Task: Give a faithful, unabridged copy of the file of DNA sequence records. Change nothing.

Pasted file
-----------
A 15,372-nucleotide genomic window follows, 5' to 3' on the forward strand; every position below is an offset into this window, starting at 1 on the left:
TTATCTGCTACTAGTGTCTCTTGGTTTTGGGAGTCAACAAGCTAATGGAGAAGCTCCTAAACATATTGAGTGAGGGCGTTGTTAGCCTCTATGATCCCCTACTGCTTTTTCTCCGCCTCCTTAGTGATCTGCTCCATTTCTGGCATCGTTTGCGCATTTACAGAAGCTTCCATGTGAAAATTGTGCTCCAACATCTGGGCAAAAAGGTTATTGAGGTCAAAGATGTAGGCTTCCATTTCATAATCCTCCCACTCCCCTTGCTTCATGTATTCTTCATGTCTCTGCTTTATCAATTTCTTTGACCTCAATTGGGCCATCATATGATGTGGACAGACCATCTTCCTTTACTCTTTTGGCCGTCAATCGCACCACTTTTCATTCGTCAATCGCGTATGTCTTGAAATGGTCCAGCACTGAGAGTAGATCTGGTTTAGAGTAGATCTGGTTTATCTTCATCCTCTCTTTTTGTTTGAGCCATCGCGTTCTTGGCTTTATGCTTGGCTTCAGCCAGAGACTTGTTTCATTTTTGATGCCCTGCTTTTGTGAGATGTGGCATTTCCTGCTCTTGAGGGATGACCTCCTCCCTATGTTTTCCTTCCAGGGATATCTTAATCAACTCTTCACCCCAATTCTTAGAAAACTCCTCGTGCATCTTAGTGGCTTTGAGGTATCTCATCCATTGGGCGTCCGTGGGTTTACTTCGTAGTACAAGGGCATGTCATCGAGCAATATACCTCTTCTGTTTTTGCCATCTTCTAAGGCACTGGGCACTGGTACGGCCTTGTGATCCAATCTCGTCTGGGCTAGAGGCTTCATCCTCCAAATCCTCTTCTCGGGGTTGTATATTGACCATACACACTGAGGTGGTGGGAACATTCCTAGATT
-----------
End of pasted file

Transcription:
A 15,372-nucleotide genomic window follows, 5' to 3' on the forward strand; every position below is an offset into this window, starting at 1 on the left:
TTATCTGCTACTAGTGTCTCTTGGTTTTGGGAGTCAACAAGCTAATGGAGAAGCTCCTAAACATATTGAGTGAGGGCGTTGTTAGCCTCTATGATCCCCTACTGCTTTTTCTCCGCCTCCTTAGTGATCTGCTCCATTTCTGGCATCGTTTGCGCATTTACAGAAGCTTCCATGTGAAAATTGTGCTCCAACATCTGGGCAAAAAGGTTATTGAGGTCAAAGATGTAGGCTTCCATTTCATAATCCTCCCACTCCCCTTGCTTCATGTATTCTTCATGTCTCTGCTTTATCAATTTCTTTGACCTCAATTGGGCCATCATATGATGTGGACAGACCATCTTCCTTTACTCTTTTGGCCGTCAATCGCACCACTTTTCATTCGTCAATCGCGTATGTCTTGAAATGGTCCAGCACTGAGAGTAGATCTGGTTTAGAGTAGATCTGGTTTATCTTCATCCTCTCTTTTTGTTTGAGCCATCGCGTTCTTGGCTTTATGCTTGGCTTCAGCCAGAGACTTGTTTCATTTTTGATGCCCTGCTTTTGTGAGATGTGGCATTTCCTGCTCTTGAGGGATGACCTCCTCCCTATGTTTTCCTTCCAGGGATATCTTAATCAACTCTTCACCCCAATTCTTAGAAAACTCCTCGTGCATCTTAGTGGCTTTGAGGTATCTCATCCATTGGGCGTCCGTGGGTTTACTTCGTAGTACAAGGGCATGTCATCGAGCAATATACCTCTTCTGTTTTTGCCATCTTCTAAGGCACTGGGCACTGGTACGGCCTTGTGATCCAATCTCGTCTGGGCTAGAGGCTTCATCCTCCAAATCCTCTTCTCGGGGTTGTATATTGACCATACACACTGAGGTGGTGGGAACATTCCTAGATT